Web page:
A 3 step framework for how your agents should act when apologies seem necessary
When companies want to improve customer service, the default strategy for decades has emphasized empathy in customer service. The problem: You can’t script sincerity. Even if you could force human empathy, it doesn’t help solve the customer's problem.
Sure, if an agent delivers the right measure of empathy at the right time, it may diffuse some angry customers. But too often, it comes off as disingenuous and actually harms your customer satisfaction.
Apologies and empathy statements don’t help address a negative experience. Think of a problem from your customer’s perspective: They might be getting in touch for a second or third time. The problem might be complex.
Even if a compassionate agent gives them an apology or empathy statement hits the right note, it elongates the time to resolution. Above all, customers want their problem solved.
What should contact center agents do instead of using empathy statements?
Never forget the reason your customers contact you. The purpose of a complaint or question is to elicit a resolution. Every customer who complains wants their issue solved.
Instead of using standard empathy statements, focus on a different type of contact center language: advocacy statements. Advocacy statements are action-focused and shift the narrative to steps you’re taking to resolve the issue.
The difference between empathy in customer service and advocacy in customer service
Empathy statement: I know this is frustrating.
Advocacy statement: I'm going to check into this right now.
What you say- and what you do - matters more than your tone of voice and the positive language you use trying to convey a relationship with the customer. Use active verbs and tell them how you're working to solve the problem.
Advocacy outweighs empathy for satisfying customers. In our recent study, we confirmed that advocacy statements have the power to reduce effort, improve customer satisfaction, and impact the ability to close sales and save unhappy customers.
Your conversations with customers shouldn't focus on relational work. Instead, the bulk of your support center agent conversations should focus on solving.
Customers would rather have competent service than emotionally connected empathic agents.
3 guiding principles for agents to use when dealing with upset customers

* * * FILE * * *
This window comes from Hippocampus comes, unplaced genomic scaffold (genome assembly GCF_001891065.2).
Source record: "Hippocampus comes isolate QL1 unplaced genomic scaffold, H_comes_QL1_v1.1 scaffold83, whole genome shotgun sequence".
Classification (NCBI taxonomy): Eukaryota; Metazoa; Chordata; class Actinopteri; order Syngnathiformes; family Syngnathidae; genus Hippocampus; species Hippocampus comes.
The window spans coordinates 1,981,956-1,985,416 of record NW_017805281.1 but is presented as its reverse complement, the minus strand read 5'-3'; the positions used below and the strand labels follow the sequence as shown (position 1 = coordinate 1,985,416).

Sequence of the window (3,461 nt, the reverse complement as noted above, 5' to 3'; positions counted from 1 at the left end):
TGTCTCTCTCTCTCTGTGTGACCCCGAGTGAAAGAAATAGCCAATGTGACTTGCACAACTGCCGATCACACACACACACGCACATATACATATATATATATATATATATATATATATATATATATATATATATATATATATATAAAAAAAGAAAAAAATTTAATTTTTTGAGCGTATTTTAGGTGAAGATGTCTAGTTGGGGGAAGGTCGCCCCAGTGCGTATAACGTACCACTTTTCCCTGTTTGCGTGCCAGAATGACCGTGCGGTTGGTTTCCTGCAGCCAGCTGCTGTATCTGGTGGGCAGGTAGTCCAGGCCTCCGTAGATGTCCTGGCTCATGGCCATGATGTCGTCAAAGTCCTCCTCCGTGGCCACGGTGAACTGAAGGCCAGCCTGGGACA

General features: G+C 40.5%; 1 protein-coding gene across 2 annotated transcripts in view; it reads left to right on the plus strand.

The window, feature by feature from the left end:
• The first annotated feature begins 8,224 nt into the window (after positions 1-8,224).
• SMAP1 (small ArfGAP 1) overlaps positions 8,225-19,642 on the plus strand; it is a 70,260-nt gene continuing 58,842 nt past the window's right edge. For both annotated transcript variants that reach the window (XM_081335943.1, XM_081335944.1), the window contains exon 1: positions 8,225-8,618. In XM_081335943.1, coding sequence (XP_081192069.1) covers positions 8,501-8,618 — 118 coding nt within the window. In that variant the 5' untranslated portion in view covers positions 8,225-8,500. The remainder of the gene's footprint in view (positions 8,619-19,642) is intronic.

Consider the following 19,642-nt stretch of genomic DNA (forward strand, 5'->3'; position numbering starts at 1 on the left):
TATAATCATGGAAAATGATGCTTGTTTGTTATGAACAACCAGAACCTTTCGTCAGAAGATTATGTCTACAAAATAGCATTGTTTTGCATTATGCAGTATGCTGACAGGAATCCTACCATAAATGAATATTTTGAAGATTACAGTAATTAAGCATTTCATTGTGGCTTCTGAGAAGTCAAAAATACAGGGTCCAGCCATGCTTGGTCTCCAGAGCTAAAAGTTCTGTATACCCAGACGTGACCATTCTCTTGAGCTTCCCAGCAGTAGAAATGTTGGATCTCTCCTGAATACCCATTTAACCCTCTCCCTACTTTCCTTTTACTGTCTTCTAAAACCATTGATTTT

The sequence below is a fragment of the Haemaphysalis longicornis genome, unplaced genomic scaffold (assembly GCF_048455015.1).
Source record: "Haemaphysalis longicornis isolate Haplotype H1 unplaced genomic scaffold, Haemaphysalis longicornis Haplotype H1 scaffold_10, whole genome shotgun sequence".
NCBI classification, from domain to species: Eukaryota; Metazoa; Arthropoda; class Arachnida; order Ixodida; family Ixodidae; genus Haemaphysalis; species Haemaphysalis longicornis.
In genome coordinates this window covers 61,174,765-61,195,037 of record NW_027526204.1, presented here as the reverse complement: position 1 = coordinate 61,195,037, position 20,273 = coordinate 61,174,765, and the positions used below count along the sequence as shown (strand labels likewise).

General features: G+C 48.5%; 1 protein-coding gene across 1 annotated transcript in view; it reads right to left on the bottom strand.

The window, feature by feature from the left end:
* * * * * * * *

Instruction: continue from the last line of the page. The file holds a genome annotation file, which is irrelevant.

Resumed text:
Sensing: Gain perspective at the beginning of interactions
In any customer interaction, start by getting a comprehensive understanding of the situation. This sets the foundation for a timely and correct resolution. Ask probing questions and accumulate knowledge of the problem. This signals to the customer we are going to attempt to attack the right thing.
Information gathering is also the key to improved business results. When the agent is armed with all they need to know, they are now ready to take the correct actions. The result: accelerated resolutions, decreasing callbacks, and improved loyalty.
When should you use empathy in a customer conversation?
Once you understand the problem, this might be the time to do just that to offer an empathy statement to diffuse friction or reinforce appreciation. If so, don't labor the point, apologize sincerely and move on to the solution as quickly as possible.
Seeking: Generate solutions with action-focused responses
Sensing sets the foundation for solving a problem, but from the customer’s perspective ,it may do little to signal how the problem will be solved. That's why you need to quickly turn to action.
- Advocates who focus on demonstrating how creatively and energetically they are trying to solve the customer’s problem improve the customer experience.
- This is also the part of the interaction where you must look out for behaviors that can signal to the customer that you are not on the right path.
- If agents face a problem they are unable to resolve, they need to focus their language on what action they are able to take. Otherwise, they communicate to the customer that they are powerless to help. Our studies show this will increase the perceived effort while negatively impacting business metrics like AHT.
Solving: Resolve issues and set expectations
Do you need to confirm with the customer that you solved their problem? Some customer experience experts debate over whether it helps.
Our experience shows in most cases this does help ensure the customer needs are met and that any other questions or problems are aired out. It is also part of the agent information gathering journey on the interaction, again, ensuring we get to the best possible outcome.
While reaching and/or implementing a solution is the customer's goals, we should ensure where applicable we go that extra step to set good expectations. A simple example is providing the customer a credit on their account, yet failing to set expectations about when that might show up in the account. You can avoid an unnecessary callback the next day if you tell the customer that the discount takes 7 days to show up.
7 key reminders for agent interactions
- Recognize that apologies and empathy can harm customer satisfaction.
- Hire team members who are advocates, authentically listen, and thrive on resolution.
- Customers prefer competence over relational skills. Focus training on solving skills like advocacy.
- When empathy is authentic and appropriate: First clarify (you’ve been heard), then empathize, and divert quickly to action.
- Identify when agents are confused or unable to help and use that information to learn where you may need training or improved support articles.
- Proper expectations setting in the final moments could make all the difference in the customer journey.